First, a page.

Honors 300: Medicine and Society in Modern America
Honors 300: Disability in America
Honors 402: Capstone Experience/Thesis Proposal Writing
Dr. Audra Jennings directs the Office of Scholar Development and is an associate professor in the Honors Academy. Her first book, Out of the Horrors of War: Disability Politics in World War II America (Philadelphia: University of Pennsylvania Press, 2016), analyzes the ways in which the U.S. state at mid-century defined citizenship around notions of ablebodiedness by examining the American Federation of the Physically Handicapped, a national, cross-disability social movement organization that emerged during the war.
Dr. Jennings is currently working on two book projects. The first, Rethinking the Disability Rights Movement, which she is writing with historian Felicia Kornbluh, is under contract with Routledge. It extends the temporal and substantive boundaries of the movement and contextualizes it as part of a larger matrix of movements for social change. The second book project, To Find, Count, and Cure: Disabled Children and the New Deal State, examines services for disabled children, funded by the Social Security Act of 1935 and administered by the U.S. Children’s Bureau. The program served more than one out of every 300 American children by 1948, providing a wide range of medical services. In this project, Dr. Jennings demonstrates how the state’s efforts to “discover,” “enumerate,” and treat disabled children reflected a vision of the citizen as able-bodied and how disability—informed by gender, race, class, and sexuality—shaped the New Deal state more broadly, defining who belonged and who should be excluded.
Her articles appear in Disability Histories, eds. Susan Burch and Michael Rembis (Urbana-Champaign: University of Illinois Press, 2014), The Politics of Veterans Policy: Federal Policies and Veterans in the Modern US, ed. Stephen R. Ortiz (Gainesville: University Press of Florida, 2012), and Labor: Studies in Working-Class History of the Americas (November 2007). She is the recipient of the 2013 Disability History Association (DHA) Outstanding Article Award and the James Madison Prize from the Society for History in the Federal Government for her article "‘An Emblem of Distinction': The Politics of Disability Entitlement, 1940-1950," which appeared in The Politics of Veterans Policy.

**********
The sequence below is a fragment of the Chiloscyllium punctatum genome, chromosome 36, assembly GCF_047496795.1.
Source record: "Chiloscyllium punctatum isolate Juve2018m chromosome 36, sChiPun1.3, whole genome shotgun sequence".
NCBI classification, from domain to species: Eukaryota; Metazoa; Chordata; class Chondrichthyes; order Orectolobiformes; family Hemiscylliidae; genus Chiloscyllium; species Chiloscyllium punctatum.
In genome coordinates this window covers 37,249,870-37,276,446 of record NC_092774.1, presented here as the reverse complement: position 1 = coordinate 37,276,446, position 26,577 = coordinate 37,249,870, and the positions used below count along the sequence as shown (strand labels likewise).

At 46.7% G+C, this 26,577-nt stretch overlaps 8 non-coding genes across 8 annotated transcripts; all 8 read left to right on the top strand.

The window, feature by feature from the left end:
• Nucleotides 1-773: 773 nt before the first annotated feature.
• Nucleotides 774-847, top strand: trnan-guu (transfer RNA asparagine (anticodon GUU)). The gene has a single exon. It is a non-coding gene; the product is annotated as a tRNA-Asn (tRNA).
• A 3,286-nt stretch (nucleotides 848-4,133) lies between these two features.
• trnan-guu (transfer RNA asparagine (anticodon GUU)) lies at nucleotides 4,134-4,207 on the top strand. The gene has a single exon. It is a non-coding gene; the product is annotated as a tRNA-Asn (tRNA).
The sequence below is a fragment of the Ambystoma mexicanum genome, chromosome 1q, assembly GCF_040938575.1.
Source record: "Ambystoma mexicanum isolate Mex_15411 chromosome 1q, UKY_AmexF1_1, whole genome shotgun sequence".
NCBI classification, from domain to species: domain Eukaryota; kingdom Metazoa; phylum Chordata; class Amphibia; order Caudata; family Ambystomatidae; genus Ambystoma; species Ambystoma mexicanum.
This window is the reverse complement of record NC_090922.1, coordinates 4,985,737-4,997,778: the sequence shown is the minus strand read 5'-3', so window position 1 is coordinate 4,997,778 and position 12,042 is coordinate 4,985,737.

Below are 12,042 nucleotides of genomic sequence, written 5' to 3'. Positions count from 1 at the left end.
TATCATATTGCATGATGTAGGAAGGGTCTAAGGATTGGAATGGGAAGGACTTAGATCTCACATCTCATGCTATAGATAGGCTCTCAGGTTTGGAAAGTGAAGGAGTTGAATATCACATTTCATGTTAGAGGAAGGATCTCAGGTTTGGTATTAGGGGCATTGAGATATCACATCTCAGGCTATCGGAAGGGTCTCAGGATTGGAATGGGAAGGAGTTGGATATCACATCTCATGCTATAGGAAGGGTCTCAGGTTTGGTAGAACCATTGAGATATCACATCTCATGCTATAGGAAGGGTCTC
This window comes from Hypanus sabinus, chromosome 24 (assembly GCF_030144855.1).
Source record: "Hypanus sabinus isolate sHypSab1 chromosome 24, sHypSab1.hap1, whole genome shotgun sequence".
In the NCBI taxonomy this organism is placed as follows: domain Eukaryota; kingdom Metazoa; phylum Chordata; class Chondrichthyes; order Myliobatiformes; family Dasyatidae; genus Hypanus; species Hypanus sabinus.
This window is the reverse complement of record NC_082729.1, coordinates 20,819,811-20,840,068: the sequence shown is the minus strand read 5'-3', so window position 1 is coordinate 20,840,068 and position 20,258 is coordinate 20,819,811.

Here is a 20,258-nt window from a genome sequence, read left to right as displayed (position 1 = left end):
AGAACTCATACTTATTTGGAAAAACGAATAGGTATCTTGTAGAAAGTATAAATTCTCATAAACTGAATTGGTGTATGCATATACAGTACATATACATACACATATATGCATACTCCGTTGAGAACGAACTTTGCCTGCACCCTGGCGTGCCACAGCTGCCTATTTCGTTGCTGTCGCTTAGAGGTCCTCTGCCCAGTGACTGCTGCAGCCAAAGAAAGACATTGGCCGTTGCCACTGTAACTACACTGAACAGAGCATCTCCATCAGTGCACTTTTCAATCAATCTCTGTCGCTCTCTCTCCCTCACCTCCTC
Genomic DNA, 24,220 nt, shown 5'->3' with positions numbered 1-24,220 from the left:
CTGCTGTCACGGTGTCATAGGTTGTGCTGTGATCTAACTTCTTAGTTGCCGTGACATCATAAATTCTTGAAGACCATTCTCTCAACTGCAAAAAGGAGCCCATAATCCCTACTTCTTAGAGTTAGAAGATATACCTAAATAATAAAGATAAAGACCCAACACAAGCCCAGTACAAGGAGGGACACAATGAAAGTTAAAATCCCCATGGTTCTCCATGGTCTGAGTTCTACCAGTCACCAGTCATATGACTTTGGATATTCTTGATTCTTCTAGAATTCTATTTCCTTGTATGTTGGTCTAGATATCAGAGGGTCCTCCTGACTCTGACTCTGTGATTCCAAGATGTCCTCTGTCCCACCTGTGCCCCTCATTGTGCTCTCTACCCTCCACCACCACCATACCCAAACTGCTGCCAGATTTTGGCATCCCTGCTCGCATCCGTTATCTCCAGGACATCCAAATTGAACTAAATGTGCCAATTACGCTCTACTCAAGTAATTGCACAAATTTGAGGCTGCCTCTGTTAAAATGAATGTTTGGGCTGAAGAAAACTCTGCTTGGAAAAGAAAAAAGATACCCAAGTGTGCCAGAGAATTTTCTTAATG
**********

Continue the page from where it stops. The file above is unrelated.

She received her Ph.D. in modern U.S. history from The Ohio State University (OSU) in 2008. Dr. Jennings has received grants and fellowships from the Harry S. Truman Library, the Franklin D. Roosevelt Library, University College at WKU, the Department of History at OSU, the Department of Economics at OSU, the Graduate School at OSU, and the Council of Graduate Students at OSU.
Dr. Jennings is a native of Sacramento, Kentucky. She began her career at Ohio State University, Newark, where she taught U.S. history and historical methods. In 2009, she joined the WKU Honors College. At WKU, she helps students develop strong national scholarship applications and teaches honors seminars on the history of disability, medicine, and modern U.S. history in the Honors Academy. Dr. Jennings has served on several committees for the DHA and as secretary for the organization for three terms. Additionally, she is a mentor for the American Historical Association Disability History Mentorship Program. Dr. Jennings received the 2013 Citizens Award from the Student Government Association at WKU for service to the university.
In her free time, she enjoys running, baking, and spending time with her dog Scout.